The easier you can make file transfer for your end users the more likely they are to embrace the solution. Workers often reject FTP because it’s too complicated and they need help from an IT professional to set up an account and to troubleshoot its many instances of failure. With the capability to use the reliable Accellion Large File Transfer System from within Notes, users don’t need to consciously think about using the file transfer system as it happens in the background.
A few use cases
Let me share with you a few examples of how companies use their Accellion Large File Transfer System.
The Henry M. Jackson Foundation for the Advancement of Military Medicine, Inc., (HJF), is a private, not-for-profit organization that conducts quality medical research and education programs primarily to improve battlefield medical outcomes. The foundation employs about 1,600 medical, scientific and other personnel, and has relationships with more than 160 military medical organizations around the globe. It takes a worldwide collaborative effort among all these organizations to carry out the extensive medical research that helps to saves lives in times of military conflict.
Researchers and government agencies routinely must exchange large electronic files including rich media presentations and data sets. Moving this information around the world securely and expeditiously is a real challenge. Due to the sensitive nature of the medical data it is subject to privacy protection under laws such as HIPAA in the United States. Transferring the files from one researcher to another must be done through a secure channel to ensure integrity as well as the privacy of the information.
HJF selected the Accellion Secure File Transfer system to improve work processes and data security in a number of ways. Files of virtually any size can be sent and received from internal or external colleagues in real time, no matter where the sender or recipient is located around the world. Since the files are encrypted prior to being transported over a secure channel, there is confidence that it will be secure. As for confirming that what is received is precisely what was sent, the Accellion system provides a “checksum” feature to verify the integrity of the file contents. What’s more, the Accellion system provides a receipt to the file sender so it is clear exactly who has accessed the file and when. This is an important audit feature that further supports HIPAA compliance.
HJF integrated the Accellion solution with its Lotus Notes email system and Novell eDirectory enterprise directory service. Michael Wilson, HJF’s director of IT Infrastructure, told us that the Accellion product integrated 100 percent perfectly with his Novell eDirectory and his Notes application, concluding that, “This proved to us that Accellion has a broad enough development team to cover integration with a variety of products.”
Another customer that implemented an Accellion Large File Transfer System is Red Dot Building Systems, an industry leader in the design, fabrication and erection of metal building systems. The company works closely with its clients and partners throughout the life of a project, frequently sharing documents like architectural drawings, specifications, blue prints, photographs and scanned images, and more.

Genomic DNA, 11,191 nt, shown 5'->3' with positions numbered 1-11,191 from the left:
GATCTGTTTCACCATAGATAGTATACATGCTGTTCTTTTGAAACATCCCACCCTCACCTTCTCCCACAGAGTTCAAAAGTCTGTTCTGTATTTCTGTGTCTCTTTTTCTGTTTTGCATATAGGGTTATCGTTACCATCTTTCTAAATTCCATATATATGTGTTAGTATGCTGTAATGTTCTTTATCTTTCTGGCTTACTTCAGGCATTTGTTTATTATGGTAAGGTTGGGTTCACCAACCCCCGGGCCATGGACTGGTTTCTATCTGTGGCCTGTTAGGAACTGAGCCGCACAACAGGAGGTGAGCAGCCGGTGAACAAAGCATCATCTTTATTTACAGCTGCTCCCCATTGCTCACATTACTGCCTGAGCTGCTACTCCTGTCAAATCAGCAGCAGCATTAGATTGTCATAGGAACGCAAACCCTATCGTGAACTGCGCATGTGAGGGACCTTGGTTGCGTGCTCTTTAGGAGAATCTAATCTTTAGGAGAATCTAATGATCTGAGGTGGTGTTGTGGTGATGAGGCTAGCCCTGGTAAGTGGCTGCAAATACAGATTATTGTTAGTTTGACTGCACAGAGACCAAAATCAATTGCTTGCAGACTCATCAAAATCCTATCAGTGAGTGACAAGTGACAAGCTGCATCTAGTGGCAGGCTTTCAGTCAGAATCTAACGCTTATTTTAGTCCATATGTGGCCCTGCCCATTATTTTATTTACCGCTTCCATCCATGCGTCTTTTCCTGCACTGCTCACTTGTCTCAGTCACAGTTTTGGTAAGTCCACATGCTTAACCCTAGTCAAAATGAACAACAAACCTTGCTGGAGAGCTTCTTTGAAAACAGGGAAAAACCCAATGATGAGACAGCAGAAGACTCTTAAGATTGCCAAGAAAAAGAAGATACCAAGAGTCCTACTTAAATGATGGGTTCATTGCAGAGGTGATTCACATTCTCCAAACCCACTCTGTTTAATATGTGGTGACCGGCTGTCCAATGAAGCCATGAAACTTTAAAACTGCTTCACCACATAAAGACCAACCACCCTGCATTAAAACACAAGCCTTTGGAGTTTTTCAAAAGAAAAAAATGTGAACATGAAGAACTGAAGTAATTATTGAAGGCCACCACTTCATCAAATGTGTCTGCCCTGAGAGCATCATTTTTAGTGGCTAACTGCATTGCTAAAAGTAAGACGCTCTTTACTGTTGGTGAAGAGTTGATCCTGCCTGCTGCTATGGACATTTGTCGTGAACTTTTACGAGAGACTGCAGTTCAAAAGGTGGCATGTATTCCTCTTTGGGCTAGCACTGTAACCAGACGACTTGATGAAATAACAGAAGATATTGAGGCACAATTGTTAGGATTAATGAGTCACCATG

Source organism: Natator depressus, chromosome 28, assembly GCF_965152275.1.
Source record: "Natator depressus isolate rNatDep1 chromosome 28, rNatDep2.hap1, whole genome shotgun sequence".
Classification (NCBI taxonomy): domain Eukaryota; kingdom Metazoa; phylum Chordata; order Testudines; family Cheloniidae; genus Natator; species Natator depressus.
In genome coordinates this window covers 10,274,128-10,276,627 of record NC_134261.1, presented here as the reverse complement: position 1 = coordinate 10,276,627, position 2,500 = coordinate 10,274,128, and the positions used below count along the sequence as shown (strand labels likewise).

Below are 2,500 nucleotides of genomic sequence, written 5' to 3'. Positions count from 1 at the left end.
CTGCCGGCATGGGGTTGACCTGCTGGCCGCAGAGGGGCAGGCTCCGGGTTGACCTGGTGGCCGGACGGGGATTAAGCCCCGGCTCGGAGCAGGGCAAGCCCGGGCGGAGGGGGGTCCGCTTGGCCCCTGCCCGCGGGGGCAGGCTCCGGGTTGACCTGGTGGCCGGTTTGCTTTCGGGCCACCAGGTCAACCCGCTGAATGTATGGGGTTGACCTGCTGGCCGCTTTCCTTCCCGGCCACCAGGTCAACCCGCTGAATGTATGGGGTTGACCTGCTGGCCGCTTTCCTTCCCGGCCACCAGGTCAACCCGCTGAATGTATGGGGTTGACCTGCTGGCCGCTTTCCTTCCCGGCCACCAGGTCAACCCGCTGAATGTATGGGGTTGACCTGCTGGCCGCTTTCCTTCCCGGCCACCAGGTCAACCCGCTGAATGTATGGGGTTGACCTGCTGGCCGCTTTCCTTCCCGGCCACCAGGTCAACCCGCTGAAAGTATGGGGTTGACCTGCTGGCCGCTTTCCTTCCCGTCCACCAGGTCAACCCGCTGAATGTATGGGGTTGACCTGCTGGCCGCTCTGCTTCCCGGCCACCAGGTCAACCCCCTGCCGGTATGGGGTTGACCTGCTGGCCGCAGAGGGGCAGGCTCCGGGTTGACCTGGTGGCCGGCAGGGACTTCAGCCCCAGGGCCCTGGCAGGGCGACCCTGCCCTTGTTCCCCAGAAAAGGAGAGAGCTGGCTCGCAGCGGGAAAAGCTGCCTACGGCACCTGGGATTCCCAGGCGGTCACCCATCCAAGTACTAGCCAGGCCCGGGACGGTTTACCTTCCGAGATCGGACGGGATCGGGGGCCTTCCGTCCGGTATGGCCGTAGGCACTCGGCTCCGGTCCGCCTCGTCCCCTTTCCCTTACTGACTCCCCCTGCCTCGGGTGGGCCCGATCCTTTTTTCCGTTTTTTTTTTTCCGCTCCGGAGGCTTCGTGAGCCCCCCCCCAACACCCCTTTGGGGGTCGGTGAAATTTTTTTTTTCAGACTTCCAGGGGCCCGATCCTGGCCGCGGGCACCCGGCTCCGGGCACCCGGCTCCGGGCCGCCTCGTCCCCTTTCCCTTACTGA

Even though Red Dot has removed all file size restrictions from its internal email system, the outside recipients had difficulty receiving and sending back the large files, especially blue prints and drawings. That is, until Red Dot began using an Accellion Large File Transfer System. Because the user interface of the file transfer system is similar to an email interface, there is no training or support required to help others use this system, and there’s no need to install any software on the recipients’ PC’s. Guests are simply given a URL where they can access Red Dot’s file transfer system to send files to Red Dot employees as needed.
This system has immensely improved the collaboration among Red Dot engineers, contractors and customers. And because file transfer is almost instantaneous, construction timelines can be shortened and the processes made more efficient as there’s no need to wait for couriers such as Fed/Ex to deliver documents. The delivery cost savings are also significant.
The Henry M. Jackson Foundation and Red Dot Building Systems are just two examples where business processes have been vastly improved by using a large file transfer system instead of email attachments, FTP, Fed/Ex or other document delivery methods.
Yorgen Edholm is a Silicon Valley veteran with 25 years of Enterprise Software expertise. Mr. Edholm co-founded Brio Technology and during 12 years as CEO, took the company public and grew it to $150 million in revenues with over 700 employees and a customer base of over 5,000 organizations. In addition Mr. Edholm was President and CEO of DecisionPoint Applications, an Analytical Applications company. Mr. Edholm has served on several public and private company boards including most recently Hyperion (sold to Oracle), I-many, Resilience, Verix and Saama.
Mr. Edholm earned an MBA from the Stockholm School of Economics and a Masters in Engineering Physics from the Royal Institute of Technology in Stockholm. Trained as a concert violinist, Mr. Edholm studied with Ivan Galamian, and has performed in Carnegie Hall (2005).